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The initial application of blanket insulation is only part of the job. Many attic spaces contain pipework that needs to be protected from freezing during winter months. Insulating warm water heating or supply pipes will also save energy.
Many people want to use part of their attic space for storage purposes. This often means you need to build up the joist height to accommodate building boards, which provide a base for storage. Alternatively, storage decking is a 2-in-1 application that combines extra insulation with a rigid board for storage. Check the board sizes beforehand to make sure that they will fit through your attic hatch.
Using Sheep's Wool
As with the recycled non-itch alternative shown opposite, sheep's wool is a more user-friendly alternative to conventional material. Build up depth by laying subsequent layers at right angles to the preceding layer. Check the instructional literature for depth requirements.
Custom-made pipe insulation is the best option. It can be bought in different diameters, depending on need. Split the pipe insulation along its length to slip over the pipe (Image 1). Keep the join facing upward. Although pipe insulation is non-itch, you should wear gloves to protect yourself from the blanket insulation.
Take care that each length is tightly butt-joined to the next one, so that no part of the pipe is exposed.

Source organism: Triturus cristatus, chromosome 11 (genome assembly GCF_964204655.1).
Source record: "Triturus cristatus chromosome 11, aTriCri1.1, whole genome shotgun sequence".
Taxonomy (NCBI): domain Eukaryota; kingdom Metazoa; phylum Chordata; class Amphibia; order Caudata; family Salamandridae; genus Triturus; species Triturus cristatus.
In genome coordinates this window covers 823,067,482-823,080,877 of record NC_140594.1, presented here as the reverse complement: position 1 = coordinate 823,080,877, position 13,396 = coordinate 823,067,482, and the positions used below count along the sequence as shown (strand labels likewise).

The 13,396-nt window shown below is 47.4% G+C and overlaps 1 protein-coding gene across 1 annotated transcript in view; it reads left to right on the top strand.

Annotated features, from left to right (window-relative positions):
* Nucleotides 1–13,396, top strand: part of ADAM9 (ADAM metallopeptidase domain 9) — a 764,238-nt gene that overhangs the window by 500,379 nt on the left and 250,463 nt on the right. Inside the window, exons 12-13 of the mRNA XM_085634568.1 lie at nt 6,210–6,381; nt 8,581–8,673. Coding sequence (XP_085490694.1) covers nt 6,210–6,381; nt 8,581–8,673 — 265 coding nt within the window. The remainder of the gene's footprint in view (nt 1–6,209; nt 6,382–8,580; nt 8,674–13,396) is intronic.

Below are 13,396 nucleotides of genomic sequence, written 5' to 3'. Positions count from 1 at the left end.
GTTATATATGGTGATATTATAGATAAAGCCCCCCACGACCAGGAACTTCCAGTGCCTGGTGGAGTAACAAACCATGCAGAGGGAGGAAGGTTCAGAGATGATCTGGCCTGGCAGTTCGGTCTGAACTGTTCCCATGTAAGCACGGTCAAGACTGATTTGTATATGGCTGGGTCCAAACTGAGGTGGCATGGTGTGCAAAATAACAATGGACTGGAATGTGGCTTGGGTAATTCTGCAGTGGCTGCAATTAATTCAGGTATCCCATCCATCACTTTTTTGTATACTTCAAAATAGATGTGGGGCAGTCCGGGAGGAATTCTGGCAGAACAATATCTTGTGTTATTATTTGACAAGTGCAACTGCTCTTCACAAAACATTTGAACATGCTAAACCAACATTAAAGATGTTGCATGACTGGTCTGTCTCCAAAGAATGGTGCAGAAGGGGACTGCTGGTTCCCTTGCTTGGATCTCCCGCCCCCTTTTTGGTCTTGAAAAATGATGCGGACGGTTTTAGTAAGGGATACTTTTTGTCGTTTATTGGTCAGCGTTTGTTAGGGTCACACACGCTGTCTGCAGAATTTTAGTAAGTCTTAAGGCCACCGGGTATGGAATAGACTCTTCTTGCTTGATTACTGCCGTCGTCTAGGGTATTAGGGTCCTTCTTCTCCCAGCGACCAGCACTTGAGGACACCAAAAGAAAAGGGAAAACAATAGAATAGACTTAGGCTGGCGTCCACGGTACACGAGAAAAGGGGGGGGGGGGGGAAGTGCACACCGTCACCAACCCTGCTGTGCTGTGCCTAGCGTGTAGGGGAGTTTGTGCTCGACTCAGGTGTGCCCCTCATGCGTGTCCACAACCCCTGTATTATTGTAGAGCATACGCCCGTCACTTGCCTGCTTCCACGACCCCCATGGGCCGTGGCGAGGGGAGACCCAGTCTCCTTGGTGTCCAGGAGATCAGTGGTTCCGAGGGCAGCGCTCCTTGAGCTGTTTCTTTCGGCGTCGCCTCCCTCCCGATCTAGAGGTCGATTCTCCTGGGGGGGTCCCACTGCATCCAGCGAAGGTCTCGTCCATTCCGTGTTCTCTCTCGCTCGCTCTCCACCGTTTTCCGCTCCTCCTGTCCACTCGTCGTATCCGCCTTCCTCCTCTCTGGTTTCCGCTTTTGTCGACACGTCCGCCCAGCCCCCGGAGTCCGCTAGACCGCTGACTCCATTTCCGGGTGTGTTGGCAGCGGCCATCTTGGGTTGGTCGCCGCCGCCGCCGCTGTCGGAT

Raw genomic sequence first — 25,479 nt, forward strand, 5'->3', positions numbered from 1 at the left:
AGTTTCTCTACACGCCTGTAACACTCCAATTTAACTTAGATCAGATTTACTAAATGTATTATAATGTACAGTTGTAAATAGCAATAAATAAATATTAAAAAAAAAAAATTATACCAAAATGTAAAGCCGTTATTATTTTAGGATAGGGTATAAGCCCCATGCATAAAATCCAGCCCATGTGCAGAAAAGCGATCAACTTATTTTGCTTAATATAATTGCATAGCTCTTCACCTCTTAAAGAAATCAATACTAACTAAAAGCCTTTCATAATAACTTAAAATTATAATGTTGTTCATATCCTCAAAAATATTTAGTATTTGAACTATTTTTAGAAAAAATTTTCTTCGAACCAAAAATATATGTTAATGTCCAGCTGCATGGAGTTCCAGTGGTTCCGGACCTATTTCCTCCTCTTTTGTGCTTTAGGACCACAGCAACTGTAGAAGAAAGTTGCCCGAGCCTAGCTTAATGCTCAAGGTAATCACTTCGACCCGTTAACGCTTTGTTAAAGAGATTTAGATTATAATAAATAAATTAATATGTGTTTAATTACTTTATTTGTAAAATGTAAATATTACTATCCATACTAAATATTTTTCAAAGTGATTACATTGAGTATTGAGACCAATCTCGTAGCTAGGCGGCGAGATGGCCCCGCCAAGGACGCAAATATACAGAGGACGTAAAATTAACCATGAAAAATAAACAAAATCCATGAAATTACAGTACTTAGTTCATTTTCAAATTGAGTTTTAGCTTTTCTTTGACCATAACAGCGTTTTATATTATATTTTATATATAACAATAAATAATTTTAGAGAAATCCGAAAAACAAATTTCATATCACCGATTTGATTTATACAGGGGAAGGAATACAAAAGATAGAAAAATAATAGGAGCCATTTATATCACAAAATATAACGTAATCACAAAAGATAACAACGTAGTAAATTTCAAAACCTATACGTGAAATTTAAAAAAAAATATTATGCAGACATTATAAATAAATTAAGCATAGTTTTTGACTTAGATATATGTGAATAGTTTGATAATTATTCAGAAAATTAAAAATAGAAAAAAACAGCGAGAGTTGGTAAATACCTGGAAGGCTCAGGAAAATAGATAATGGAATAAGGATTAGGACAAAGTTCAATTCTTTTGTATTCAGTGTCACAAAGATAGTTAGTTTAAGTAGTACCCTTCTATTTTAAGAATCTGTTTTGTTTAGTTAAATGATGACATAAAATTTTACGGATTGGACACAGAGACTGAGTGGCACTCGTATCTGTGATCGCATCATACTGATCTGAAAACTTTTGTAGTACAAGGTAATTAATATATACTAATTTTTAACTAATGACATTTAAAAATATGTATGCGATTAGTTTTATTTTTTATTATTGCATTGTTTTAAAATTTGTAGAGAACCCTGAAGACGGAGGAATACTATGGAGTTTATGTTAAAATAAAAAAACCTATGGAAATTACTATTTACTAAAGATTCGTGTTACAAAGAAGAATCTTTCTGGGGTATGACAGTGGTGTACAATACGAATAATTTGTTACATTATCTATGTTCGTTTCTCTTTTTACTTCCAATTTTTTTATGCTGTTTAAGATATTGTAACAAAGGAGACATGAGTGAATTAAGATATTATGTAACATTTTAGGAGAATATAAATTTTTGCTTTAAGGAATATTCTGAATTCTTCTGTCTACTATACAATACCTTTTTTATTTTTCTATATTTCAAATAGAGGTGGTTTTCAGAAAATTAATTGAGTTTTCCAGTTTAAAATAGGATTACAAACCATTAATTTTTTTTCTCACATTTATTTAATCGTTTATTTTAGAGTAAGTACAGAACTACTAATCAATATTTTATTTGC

Hold the pipe insulation in position by taping it, or by using proprietary clips as shown here. (Image 2)
At corners, it is still necessary to keep a tight join. Use a miter box and fine-toothed saw to make accurate 45-degree cuts.
Make sure that the mitered sections of insulation meet precisely to avoid any gaps.
Secure the insulation in position using tape or clips (Image 3). Note how the corner has been secured with an extra clip across the miter. For any valves or stop taps, wrap the pipe with insulation but leave the valve handle exposed.
Cut wedges of blanket to insulate the join of the roof rafters and floor joists, but with non-breathable felt leave a gap behind the wedge (Image 1).
Lay the first board across the joists (Image 2). Butt the edge of the board up against the rafters. Be sure not to close the gap behind the wedge of insulation.
To hold the deck in position, use one screw to fix each section to the joist below. Board ends should join on joists (Image 3).
Glue the board edges with woodworking adhesive, then fit the boards together using their tongue-and-groove system.
Excerpted from Do It Yourself Home Improvement
© Dorling Kindersley Limited 2009